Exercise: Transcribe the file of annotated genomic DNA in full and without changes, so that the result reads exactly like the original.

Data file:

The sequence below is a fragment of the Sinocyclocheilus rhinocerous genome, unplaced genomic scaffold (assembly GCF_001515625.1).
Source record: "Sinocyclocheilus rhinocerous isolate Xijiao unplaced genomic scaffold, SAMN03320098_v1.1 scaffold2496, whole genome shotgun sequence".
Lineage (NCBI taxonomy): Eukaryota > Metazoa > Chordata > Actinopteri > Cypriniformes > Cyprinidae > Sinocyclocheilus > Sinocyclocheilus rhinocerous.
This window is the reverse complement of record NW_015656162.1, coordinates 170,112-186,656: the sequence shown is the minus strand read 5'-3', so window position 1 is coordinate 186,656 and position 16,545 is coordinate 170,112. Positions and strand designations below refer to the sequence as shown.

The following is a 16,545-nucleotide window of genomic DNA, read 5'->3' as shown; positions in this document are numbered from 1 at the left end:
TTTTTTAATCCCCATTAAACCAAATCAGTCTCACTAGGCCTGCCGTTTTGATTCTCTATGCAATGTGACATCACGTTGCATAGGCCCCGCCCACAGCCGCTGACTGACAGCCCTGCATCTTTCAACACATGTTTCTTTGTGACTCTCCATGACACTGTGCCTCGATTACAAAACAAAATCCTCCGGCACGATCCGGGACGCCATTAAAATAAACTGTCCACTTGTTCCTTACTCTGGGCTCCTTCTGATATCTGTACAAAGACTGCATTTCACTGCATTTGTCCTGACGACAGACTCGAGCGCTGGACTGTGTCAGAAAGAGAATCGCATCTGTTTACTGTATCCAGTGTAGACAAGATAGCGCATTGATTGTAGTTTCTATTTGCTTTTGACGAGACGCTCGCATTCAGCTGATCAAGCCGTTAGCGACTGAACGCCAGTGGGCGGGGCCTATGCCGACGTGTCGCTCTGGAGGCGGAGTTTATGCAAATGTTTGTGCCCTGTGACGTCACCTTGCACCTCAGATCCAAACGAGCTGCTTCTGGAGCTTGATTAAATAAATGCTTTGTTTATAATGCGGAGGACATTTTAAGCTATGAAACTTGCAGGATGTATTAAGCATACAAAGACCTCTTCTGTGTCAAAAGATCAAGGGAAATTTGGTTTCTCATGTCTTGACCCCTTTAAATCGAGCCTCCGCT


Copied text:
The sequence below is a fragment of the Sinocyclocheilus rhinocerous genome, unplaced genomic scaffold (assembly GCF_001515625.1).
Source record: "Sinocyclocheilus rhinocerous isolate Xijiao unplaced genomic scaffold, SAMN03320098_v1.1 scaffold2496, whole genome shotgun sequence".
Lineage (NCBI taxonomy): Eukaryota > Metazoa > Chordata > Actinopteri > Cypriniformes > Cyprinidae > Sinocyclocheilus > Sinocyclocheilus rhinocerous.
This window is the reverse complement of record NW_015656162.1, coordinates 170,112-186,656: the sequence shown is the minus strand read 5'-3', so window position 1 is coordinate 186,656 and position 16,545 is coordinate 170,112. Positions and strand designations below refer to the sequence as shown.

The following is a 16,545-nucleotide window of genomic DNA, read 5'->3' as shown; positions in this document are numbered from 1 at the left end:
TTTTTTAATCCCCATTAAACCAAATCAGTCTCACTAGGCCTGCCGTTTTGATTCTCTATGCAATGTGACATCACGTTGCATAGGCCCCGCCCACAGCCGCTGACTGACAGCCCTGCATCTTTCAACACATGTTTCTTTGTGACTCTCCATGACACTGTGCCTCGATTACAAAACAAAATCCTCCGGCACGATCCGGGACGCCATTAAAATAAACTGTCCACTTGTTCCTTACTCTGGGCTCCTTCTGATATCTGTACAAAGACTGCATTTCACTGCATTTGTCCTGACGACAGACTCGAGCGCTGGACTGTGTCAGAAAGAGAATCGCATCTGTTTACTGTATCCAGTGTAGACAAGATAGCGCATTGATTGTAGTTTCTATTTGCTTTTGACGAGACGCTCGCATTCAGCTGATCAAGCCGTTAGCGACTGAACGCCAGTGGGCGGGGCCTATGCCGACGTGTCGCTCTGGAGGCGGAGTTTATGCAAATGTTTGTGCCCTGTGACGTCACCTTGCACCTCAGATCCAAACGAGCTGCTTCTGGAGCTTGATTAAATAAATGCTTTGTTTATAATGCGGAGGACATTTTAAGCTATGAAACTTGCAGGATGTATTAAGCATACAAAGACCTCTTCTGTGTCAAAAGATCAAGGGAAATTTGGTTTCTCATGTCTTGACCCCTTTAAATCGAGCCTCCGCT